6.9/10
39
3 user 4 critic

Il silenzio dell'allodola (2005)

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Cast

Credited cast:
Ivan Franek ... Bobby Sands
Marco Baliani Marco Baliani ... Capo dei secondini
Anna Maria Gherardi Anna Maria Gherardi ... Madre di Bobby
Alberto Caneva Alberto Caneva ... Secondino incriminato
Fabio Troiano
Augusto Zucchi Augusto Zucchi ... Special Corps Inspector
Pietro Ragusa Pietro Ragusa ... Secondino pentito
Flavio Bucci ... Direttore del carcere
Rest of cast listed alphabetically:
Giorgio Cugno Giorgio Cugno ... Detainee
Alberto Hoiss Alberto Hoiss
Maurizio Lombardi Maurizio Lombardi ... Amico
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Storyline

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Genres:

Drama

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Details

Country:

Italy

Language:

Italian

Release Date:

10 June 2005 (Italy) See more »

Also Known As:

The Silence of the Skylark See more »

Filming Locations:

Turin, Piedmont, Italy

Company Credits

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Technical Specs

Runtime:

Sound Mix:

Dolby

Color:

Color

Aspect Ratio:

2.35 : 1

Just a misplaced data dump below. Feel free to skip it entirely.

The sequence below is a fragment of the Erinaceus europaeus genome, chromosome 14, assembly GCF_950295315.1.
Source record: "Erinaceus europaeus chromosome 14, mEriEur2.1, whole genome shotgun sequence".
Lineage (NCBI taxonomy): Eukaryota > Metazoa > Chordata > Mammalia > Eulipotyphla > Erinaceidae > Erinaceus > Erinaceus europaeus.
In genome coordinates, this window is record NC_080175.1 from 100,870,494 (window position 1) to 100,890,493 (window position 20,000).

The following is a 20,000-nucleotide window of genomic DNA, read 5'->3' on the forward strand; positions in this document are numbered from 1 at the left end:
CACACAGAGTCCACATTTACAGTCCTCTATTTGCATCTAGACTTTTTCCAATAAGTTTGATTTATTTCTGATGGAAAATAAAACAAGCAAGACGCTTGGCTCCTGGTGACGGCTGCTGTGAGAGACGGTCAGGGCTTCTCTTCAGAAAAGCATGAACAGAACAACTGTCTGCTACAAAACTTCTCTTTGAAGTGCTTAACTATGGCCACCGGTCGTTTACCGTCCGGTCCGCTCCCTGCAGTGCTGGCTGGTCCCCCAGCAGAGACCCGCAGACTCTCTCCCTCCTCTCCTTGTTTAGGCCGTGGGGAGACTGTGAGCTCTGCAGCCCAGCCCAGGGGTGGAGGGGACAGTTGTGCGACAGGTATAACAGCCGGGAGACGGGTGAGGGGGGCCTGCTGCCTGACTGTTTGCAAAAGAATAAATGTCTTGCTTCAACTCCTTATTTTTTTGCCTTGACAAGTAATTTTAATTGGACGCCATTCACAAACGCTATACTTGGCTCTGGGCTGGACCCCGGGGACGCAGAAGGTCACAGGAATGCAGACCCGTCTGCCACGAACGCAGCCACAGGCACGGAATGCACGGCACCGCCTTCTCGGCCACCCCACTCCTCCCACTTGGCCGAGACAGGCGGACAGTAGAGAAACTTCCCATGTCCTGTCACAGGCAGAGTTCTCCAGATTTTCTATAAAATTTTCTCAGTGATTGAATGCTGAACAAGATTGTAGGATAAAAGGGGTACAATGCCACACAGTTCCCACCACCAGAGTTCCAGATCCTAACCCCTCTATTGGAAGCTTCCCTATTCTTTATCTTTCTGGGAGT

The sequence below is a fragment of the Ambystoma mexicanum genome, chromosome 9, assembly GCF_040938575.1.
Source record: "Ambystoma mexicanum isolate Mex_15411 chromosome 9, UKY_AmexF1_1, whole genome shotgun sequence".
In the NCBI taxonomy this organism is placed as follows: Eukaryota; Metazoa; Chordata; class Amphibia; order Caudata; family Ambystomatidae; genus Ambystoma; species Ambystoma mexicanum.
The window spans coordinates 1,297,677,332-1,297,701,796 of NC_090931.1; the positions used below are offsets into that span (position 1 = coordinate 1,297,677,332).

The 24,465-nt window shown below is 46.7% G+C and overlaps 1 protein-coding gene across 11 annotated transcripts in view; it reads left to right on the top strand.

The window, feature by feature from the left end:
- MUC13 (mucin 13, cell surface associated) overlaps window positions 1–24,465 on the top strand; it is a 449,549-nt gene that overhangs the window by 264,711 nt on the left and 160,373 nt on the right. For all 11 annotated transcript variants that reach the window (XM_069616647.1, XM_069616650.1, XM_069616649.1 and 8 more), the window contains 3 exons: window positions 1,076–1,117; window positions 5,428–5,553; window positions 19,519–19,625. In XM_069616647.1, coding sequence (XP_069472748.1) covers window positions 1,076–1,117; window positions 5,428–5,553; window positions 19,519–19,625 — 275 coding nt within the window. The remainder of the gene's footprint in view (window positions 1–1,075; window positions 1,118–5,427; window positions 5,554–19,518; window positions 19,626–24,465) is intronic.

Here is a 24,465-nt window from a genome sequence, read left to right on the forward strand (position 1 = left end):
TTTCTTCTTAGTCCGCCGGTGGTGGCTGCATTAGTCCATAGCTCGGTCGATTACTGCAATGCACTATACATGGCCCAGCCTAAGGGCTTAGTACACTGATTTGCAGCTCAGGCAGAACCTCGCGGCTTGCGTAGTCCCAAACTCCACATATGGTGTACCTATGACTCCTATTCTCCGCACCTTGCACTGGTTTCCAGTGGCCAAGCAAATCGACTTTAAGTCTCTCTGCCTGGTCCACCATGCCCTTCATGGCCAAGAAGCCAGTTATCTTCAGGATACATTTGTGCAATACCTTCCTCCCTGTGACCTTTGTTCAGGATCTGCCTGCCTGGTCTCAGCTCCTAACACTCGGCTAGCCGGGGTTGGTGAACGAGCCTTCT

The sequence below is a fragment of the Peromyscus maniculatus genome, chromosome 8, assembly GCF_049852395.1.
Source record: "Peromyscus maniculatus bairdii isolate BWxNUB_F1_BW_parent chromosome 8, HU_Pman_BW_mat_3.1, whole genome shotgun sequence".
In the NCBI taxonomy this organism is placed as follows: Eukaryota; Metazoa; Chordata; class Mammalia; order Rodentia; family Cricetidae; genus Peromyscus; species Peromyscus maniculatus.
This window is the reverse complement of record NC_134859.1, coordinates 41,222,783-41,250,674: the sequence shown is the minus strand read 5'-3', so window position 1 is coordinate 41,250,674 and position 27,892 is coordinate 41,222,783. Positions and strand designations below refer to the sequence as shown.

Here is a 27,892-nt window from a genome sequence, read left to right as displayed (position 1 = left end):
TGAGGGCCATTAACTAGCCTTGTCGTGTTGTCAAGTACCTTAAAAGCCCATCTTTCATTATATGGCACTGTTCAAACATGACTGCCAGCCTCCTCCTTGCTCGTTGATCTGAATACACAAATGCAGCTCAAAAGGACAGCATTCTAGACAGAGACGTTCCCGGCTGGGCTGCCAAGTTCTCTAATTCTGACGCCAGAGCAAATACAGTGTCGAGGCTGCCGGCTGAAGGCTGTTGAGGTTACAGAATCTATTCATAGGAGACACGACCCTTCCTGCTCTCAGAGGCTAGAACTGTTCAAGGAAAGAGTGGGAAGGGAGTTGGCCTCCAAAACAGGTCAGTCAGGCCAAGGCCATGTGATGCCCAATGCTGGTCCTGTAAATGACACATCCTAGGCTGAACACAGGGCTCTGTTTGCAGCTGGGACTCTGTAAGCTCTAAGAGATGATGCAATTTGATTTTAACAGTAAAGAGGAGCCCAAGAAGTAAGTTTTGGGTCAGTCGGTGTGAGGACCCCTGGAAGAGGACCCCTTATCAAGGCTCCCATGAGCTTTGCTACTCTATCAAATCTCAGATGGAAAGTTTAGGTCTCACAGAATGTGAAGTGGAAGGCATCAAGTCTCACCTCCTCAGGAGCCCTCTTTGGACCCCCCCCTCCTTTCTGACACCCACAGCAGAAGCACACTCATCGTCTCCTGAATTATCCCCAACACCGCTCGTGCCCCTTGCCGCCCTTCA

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User Reviews

 
An important story muddled with gratuitous bigotry
19 November 2005 | by starjackSee all my reviews

The movie purports to tell the story of Bobby Sands, a North Irish Catholic who was tortured and abused by British forces, and died in a hunger strike. That much is historical fact and stated at the beginning of the film, so the plot and ending have no surprises. It's an important story that deserves better treatment than this movie provides, despite the best intentions of the director. The story is laden with heavy-handed religious imagery comparing Bobby Sands to John the Baptist, and the prison warden to Herod. The Warden with a hook nose and long, stringy hair comes off as a very insulting Jewish stereotype. There is also a scene where he is sexually involved with one of the guards who offers to get for him another guard, making the villain a homophobic stereotype as well as an anti-Semitic caricature.

One positive aspect of the film is that the brutal violence in the prison is only shown "around the edges," not graphically exploited as it would likely be in an American production, but made just clear enough to know that the prisoners suffered horribly. It's a nice bit of subtlety in an otherwise bigoted and cack-handed effort of religious allegory.


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